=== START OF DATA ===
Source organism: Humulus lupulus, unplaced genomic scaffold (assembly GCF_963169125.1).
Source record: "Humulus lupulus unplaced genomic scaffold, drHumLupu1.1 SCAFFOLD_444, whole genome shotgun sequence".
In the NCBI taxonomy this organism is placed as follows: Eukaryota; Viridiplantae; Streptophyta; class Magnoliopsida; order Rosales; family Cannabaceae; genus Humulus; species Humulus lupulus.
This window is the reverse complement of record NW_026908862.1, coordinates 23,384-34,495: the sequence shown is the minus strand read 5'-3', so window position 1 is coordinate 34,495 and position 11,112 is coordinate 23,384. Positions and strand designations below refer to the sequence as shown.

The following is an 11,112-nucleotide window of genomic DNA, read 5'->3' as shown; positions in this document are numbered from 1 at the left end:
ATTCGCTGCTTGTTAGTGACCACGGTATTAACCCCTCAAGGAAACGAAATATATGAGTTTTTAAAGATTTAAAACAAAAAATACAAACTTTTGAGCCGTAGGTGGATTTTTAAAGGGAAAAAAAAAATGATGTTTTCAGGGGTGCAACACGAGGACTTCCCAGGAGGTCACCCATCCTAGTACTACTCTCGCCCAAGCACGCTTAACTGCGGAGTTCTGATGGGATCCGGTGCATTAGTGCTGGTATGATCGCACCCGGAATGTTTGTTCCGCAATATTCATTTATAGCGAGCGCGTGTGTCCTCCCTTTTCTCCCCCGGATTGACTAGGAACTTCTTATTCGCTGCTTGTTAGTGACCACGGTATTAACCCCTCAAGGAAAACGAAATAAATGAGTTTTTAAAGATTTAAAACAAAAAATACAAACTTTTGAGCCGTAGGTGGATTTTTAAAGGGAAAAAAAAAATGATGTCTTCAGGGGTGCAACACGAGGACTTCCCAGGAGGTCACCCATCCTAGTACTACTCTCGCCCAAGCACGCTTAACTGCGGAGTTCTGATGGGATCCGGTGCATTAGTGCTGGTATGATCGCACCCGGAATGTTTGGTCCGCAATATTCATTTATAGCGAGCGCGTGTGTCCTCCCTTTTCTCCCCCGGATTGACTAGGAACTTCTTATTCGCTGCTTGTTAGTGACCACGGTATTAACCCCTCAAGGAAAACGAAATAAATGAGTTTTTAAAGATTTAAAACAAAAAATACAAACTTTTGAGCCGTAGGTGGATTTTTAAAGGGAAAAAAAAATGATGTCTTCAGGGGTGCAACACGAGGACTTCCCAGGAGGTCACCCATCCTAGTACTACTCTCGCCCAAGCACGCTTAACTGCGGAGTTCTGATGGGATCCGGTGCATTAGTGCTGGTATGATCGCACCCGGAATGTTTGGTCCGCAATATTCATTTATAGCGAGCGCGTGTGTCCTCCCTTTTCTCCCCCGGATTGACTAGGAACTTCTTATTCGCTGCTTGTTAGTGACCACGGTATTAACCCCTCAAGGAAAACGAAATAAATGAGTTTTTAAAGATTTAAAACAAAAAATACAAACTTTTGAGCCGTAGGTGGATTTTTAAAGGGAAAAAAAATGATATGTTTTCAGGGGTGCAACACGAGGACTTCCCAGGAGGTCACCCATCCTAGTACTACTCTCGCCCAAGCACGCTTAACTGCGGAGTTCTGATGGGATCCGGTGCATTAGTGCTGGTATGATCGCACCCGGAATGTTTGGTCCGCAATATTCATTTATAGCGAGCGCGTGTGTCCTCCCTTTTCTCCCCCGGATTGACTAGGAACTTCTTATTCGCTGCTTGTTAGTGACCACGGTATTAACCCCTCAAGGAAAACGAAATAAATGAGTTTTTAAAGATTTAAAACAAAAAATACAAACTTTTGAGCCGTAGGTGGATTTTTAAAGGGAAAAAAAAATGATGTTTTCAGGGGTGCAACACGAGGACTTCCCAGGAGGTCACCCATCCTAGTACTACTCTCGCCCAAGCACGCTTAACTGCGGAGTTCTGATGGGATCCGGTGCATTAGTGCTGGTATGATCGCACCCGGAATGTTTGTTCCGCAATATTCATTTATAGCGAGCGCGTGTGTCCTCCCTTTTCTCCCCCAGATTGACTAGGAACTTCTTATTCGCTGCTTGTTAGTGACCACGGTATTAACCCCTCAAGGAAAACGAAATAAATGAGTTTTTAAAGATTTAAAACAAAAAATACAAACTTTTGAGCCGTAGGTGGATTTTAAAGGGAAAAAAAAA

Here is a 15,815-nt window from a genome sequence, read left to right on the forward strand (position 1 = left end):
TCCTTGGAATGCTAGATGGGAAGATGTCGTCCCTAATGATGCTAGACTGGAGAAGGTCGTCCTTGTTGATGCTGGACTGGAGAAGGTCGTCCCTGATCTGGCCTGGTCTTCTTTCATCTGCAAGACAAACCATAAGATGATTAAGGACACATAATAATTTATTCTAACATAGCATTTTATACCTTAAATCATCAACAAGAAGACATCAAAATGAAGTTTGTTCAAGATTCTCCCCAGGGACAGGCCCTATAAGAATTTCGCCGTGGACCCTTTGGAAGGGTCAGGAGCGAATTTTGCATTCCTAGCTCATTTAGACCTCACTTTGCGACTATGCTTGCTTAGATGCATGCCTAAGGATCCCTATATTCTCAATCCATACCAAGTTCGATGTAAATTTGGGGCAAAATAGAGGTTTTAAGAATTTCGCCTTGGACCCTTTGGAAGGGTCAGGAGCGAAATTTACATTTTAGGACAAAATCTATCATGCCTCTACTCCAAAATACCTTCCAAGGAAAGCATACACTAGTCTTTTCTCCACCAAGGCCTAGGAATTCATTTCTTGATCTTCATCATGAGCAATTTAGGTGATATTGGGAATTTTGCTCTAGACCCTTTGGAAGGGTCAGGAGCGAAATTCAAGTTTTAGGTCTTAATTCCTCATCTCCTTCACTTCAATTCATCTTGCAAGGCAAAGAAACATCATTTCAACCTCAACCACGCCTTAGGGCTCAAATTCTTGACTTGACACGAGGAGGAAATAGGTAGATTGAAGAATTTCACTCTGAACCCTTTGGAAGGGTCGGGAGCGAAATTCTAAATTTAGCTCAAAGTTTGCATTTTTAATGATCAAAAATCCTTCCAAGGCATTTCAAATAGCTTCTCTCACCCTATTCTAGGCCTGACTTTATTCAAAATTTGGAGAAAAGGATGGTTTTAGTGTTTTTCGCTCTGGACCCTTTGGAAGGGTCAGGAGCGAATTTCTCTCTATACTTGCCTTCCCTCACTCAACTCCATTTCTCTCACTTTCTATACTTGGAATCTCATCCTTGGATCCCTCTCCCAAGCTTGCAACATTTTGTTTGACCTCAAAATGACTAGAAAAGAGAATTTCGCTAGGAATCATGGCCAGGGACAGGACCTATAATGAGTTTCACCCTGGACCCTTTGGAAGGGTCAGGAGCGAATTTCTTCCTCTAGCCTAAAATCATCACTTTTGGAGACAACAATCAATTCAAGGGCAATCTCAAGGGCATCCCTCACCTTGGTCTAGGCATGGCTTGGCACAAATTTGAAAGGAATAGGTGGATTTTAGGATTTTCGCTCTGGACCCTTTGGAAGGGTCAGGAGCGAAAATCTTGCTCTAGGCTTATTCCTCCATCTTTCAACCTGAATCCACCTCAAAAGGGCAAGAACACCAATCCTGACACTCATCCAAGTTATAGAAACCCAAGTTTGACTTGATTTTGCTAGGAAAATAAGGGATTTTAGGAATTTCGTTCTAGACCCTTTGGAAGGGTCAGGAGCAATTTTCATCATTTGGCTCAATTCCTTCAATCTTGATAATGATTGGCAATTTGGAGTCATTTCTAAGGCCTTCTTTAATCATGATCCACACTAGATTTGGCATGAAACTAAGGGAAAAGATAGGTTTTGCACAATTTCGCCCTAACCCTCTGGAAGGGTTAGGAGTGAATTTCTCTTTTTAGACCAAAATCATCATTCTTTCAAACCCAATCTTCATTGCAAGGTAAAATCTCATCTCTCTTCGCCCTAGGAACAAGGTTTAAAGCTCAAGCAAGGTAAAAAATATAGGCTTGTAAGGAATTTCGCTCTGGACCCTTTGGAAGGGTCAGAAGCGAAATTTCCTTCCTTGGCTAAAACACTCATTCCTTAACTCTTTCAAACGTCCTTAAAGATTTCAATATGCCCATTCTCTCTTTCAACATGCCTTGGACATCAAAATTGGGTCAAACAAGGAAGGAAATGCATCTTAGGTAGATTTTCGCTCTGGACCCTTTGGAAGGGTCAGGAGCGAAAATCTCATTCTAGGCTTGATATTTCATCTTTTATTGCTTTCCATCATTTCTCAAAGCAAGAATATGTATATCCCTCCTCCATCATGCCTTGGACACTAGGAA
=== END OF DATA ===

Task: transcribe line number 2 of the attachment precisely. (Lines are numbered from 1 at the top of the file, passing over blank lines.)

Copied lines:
Source record: "Humulus lupulus unplaced genomic scaffold, drHumLupu1.1 SCAFFOLD_444, whole genome shotgun sequence".